What is water?

  • (verb): Secrete or form water, as tears or saliva.
    Example: "My mouth watered at the prospect of a good dinner"; "His eyes watered"
    See also — Additional definitions below

Water

Water is a chemical substance with the chemical formula H2O. A water molecule contains one oxygen and two hydrogen atoms connected by covalent bonds. Water is a liquid at temperatures above 0 °C (273.15 K, 32 °F) at sea level, but it often co-exists on Earth with its solid state, ice, and gaseous state (water vapor or steam). Water also exists in a liquid crystal state near hydrophilic surfaces.

Read more about Water.

Some articles on water:

Synchronized Swimming - History
... turn of the 20th century, synchronized swimming was known as water ballet ... theatres of London or Glasgow which were equipped with huge on-stage water tanks for the purpose ... with various diving actions and stunts in the water, Katherine Curtis started one of the first water ballet clubs at the University of Chicago, where the team began ...
Litre - Definition
... as the volume of one kilogram of pure water at 4 °C and 760 millimetres of mercury pressure ... at Sèvres in France and was intended to be of the same mass as the 1 litre of water referred to above ... Additionally, the mass-volume relationship of water (as with any fluid) depends on temperature, pressure, purity, and isotopic uniformity ...
Water - In Culture - Literature
... Water is used in literature as a symbol of purification ... Sherlock Holmes held that "From a drop of water, a logician could infer the possibility of an Atlantic or a Niagara without having seen or heard of one or the other." ...
Quicksand
... hydrogel consisting of fine granular material (such as sand or silt), clay, and water ... When water in the sand cannot escape, it creates liquefied soil that loses strength and cannot support weight ... Quicksand can be formed in standing water or in upwards flowing water (as from an artesian spring) ...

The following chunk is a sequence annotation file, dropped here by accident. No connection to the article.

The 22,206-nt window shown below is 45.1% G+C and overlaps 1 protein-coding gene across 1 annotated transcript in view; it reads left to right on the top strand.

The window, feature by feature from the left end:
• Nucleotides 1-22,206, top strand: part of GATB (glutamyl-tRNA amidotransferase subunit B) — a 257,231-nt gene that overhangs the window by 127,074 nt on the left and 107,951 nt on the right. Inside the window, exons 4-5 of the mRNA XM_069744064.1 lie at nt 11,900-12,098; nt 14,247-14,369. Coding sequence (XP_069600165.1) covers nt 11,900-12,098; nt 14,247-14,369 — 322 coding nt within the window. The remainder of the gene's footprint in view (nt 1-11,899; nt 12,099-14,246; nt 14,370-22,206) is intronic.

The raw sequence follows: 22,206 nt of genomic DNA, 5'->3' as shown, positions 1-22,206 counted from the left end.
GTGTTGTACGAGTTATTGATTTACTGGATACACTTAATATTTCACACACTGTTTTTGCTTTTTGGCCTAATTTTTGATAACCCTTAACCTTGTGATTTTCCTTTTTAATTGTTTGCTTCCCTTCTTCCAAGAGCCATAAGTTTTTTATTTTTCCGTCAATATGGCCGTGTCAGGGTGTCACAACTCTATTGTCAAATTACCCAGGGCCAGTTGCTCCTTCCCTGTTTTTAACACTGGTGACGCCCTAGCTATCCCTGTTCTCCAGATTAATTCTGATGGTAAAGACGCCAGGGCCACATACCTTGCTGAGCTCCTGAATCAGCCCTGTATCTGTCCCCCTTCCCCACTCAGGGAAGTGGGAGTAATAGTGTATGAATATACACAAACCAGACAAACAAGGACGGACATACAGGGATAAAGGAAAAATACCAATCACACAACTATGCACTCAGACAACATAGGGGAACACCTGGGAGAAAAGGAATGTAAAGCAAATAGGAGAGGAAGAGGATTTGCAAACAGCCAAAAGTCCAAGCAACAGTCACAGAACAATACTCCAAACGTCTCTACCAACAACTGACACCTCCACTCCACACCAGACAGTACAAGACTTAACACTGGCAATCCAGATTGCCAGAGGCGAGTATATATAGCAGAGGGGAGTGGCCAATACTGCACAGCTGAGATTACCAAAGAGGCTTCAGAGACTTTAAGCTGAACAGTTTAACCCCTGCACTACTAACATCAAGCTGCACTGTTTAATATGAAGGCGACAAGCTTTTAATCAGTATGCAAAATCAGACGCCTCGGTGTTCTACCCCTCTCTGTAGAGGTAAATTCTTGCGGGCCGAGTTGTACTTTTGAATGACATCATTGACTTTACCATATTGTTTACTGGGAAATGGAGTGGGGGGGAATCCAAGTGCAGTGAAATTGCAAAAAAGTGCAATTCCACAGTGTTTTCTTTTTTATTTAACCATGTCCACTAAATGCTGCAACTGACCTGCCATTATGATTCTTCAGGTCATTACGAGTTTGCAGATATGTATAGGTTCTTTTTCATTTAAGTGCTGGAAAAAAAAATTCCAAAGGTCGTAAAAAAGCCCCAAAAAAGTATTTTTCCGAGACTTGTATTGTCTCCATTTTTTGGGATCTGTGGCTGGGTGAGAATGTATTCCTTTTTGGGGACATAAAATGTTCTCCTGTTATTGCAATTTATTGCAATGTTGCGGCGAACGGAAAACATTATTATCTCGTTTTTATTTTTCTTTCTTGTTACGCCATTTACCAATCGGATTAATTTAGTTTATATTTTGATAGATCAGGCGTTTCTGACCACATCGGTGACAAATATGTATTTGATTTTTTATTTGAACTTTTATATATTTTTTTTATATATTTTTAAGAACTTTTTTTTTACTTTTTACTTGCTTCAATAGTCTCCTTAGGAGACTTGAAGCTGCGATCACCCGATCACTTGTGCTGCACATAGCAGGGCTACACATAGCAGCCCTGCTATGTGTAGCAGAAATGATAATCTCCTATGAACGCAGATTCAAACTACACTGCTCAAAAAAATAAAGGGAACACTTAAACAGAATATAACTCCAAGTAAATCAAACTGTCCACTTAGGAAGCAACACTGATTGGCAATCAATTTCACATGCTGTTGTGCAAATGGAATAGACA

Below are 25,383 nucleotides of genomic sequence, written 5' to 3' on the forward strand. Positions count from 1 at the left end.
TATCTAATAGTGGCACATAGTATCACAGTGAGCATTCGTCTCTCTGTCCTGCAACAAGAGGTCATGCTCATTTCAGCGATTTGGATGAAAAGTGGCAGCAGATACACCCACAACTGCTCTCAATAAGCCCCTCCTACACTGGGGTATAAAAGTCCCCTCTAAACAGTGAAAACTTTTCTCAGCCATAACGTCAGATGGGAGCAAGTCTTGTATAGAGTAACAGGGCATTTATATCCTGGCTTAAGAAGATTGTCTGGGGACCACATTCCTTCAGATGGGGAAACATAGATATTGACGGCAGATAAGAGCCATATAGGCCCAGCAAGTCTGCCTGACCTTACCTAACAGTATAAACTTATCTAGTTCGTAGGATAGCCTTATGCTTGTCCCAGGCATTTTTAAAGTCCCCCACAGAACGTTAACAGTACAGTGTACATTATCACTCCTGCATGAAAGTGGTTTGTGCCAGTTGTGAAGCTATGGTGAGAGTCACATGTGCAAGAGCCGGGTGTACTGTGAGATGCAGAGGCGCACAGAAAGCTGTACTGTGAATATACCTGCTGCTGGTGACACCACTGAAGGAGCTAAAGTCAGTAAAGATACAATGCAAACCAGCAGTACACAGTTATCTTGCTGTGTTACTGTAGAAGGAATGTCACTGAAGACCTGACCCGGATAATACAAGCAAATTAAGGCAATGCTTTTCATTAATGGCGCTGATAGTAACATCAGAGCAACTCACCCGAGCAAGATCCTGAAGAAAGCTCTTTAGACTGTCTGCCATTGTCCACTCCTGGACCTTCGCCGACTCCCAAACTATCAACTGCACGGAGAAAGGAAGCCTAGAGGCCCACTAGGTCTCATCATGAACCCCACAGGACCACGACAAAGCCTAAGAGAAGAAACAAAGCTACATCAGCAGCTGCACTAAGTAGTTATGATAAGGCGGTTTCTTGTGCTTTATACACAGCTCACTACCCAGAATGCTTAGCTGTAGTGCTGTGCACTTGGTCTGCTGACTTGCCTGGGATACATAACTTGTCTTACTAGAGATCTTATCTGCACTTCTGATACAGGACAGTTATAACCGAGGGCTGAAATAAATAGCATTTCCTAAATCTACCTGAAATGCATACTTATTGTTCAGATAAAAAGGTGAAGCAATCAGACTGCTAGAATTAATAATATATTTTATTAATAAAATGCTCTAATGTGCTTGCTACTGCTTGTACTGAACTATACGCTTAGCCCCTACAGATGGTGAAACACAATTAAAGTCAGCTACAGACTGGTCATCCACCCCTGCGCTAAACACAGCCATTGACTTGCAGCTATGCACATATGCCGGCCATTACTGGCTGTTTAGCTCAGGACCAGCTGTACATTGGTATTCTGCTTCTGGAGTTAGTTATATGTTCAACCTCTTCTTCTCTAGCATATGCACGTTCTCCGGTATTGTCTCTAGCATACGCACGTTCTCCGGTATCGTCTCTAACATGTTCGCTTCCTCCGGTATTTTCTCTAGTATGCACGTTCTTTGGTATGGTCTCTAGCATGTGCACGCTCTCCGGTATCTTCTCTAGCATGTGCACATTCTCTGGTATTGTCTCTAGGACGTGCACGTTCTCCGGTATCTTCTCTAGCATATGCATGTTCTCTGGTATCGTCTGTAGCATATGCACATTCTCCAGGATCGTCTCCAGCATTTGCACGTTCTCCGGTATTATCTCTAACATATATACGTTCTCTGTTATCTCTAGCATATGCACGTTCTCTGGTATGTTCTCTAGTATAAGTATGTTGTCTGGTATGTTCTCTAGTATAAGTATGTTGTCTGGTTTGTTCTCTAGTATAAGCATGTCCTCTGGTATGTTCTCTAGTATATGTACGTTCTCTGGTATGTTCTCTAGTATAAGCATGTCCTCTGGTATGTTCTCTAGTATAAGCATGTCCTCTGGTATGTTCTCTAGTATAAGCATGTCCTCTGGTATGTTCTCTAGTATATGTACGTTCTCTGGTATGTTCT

Natural Gas - Safety Concerns - Production
... may affect ecosystems, waterways, sewer and water supply systems, foundations, and so on ... force 1 to 9 million US gallons (34,000 m3) of water mixed with a variety of chemicals through the wellbore casing into the shale ... The high pressure water breaks up or "fracks" the shale, which releases the trapped gas ...

More definitions of "water":

  • (verb): Supply with water, as with channels or ditches or streams.
    Example: "Water the fields"
    Synonyms: irrigate
  • (noun): Binary compound that occurs at room temperature as a clear colorless odorless tasteless liquid; freezes into ice below 0 degrees centigrade and boils above 100 degrees centigrade; widely used as a solvent.
    Synonyms: H2O
  • (noun): The part of the earth's surface covered with water (such as a river or lake or ocean).
    Example: "They were sitting by the water's edge"
    Synonyms: body of water
  • (noun): Facility that provides a source of water.
    Example: "The town debated the purification of the water supply"; "first you have to cut off the water"
    Synonyms: water system, water supply
  • (noun): Once thought to be one of four elements composing the universe (Empedocles).
  • (verb): Provide with water.
    Example: "We watered the buffalo"
  • (noun): A fluid necessary for the life of most animals and plants.
    Example: "He asked for a drink of water"
  • (verb): Fill with tears.
    Example: "His eyes were watering"

Famous quotes containing the word water:

    Man is but a reed, the feeblest one in nature; but he is a thinking reed. The entire universe need not arm itself to crush him—a vapor, a drop of water suffices to kill him. But if the universe were to crush him, man would still be nobler than that which killed him, because he knows that he dies and the advantage which the universe has over him; the universe knows nothing of this.
    Blaise Pascal (1623–1662)

    If there’s water in the big rivers, the small rivers will be full.
    Chinese proverb.

    The Laws of Nature are just, but terrible. There is no weak mercy in them. Cause and consequence are inseparable and inevitable. The elements have no forbearance. The fire burns, the water drowns, the air consumes, the earth buries. And perhaps it would be well for our race if the punishment of crimes against the Laws of Man were as inevitable as the punishment of crimes against the Laws of Nature—were Man as unerring in his judgments as Nature.
    Henry Wadsworth Longfellow (1807–1882)